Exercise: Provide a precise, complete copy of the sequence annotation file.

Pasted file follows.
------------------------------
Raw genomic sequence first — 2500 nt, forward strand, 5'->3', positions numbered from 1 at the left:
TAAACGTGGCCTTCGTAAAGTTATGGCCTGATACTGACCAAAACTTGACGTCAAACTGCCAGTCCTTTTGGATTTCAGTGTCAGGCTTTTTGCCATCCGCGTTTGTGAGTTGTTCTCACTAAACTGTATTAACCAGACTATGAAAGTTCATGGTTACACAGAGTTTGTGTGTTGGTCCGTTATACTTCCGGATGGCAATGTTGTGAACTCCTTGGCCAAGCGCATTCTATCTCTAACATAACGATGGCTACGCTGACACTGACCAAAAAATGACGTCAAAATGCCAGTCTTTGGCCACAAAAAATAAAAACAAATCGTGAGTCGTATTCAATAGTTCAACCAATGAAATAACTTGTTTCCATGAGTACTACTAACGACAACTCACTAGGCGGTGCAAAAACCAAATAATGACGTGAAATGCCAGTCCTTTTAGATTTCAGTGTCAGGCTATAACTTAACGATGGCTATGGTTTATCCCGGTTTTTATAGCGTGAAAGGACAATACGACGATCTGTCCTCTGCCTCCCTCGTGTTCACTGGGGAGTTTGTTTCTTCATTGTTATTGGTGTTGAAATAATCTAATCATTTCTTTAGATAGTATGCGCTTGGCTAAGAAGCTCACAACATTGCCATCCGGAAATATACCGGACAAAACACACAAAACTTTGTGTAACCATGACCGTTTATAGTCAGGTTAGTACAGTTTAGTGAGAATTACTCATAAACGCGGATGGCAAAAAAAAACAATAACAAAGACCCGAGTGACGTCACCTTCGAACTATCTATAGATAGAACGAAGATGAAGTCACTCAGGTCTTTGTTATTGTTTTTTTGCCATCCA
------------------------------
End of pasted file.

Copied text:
Raw genomic sequence first — 2500 nt, forward strand, 5'->3', positions numbered from 1 at the left:
TAAACGTGGCCTTCGTAAAGTTATGGCCTGATACTGACCAAAACTTGACGTCAAACTGCCAGTCCTTTTGGATTTCAGTGTCAGGCTTTTTGCCATCCGCGTTTGTGAGTTGTTCTCACTAAACTGTATTAACCAGACTATGAAAGTTCATGGTTACACAGAGTTTGTGTGTTGGTCCGTTATACTTCCGGATGGCAATGTTGTGAACTCCTTGGCCAAGCGCATTCTATCTCTAACATAACGATGGCTACGCTGACACTGACCAAAAAATGACGTCAAAATGCCAGTCTTTGGCCACAAAAAATAAAAACAAATCGTGAGTCGTATTCAATAGTTCAACCAATGAAATAACTTGTTTCCATGAGTACTACTAACGACAACTCACTAGGCGGTGCAAAAACCAAATAATGACGTGAAATGCCAGTCCTTTTAGATTTCAGTGTCAGGCTATAACTTAACGATGGCTATGGTTTATCCCGGTTTTTATAGCGTGAAAGGACAATACGACGATCTGTCCTCTGCCTCCCTCGTGTTCACTGGGGAGTTTGTTTCTTCATTGTTATTGGTGTTGAAATAATCTAATCATTTCTTTAGATAGTATGCGCTTGGCTAAGAAGCTCACAACATTGCCATCCGGAAATATACCGGACAAAACACACAAAACTTTGTGTAACCATGACCGTTTATAGTCAGGTTAGTACAGTTTAGTGAGAATTACTCATAAACGCGGATGGCAAAAAAAAACAATAACAAAGACCCGAGTGACGTCACCTTCGAACTATCTATAGATAGAACGAAGATGAAGTCACTCAGGTCTTTGTTATTGTTTTTTTGCCATCCA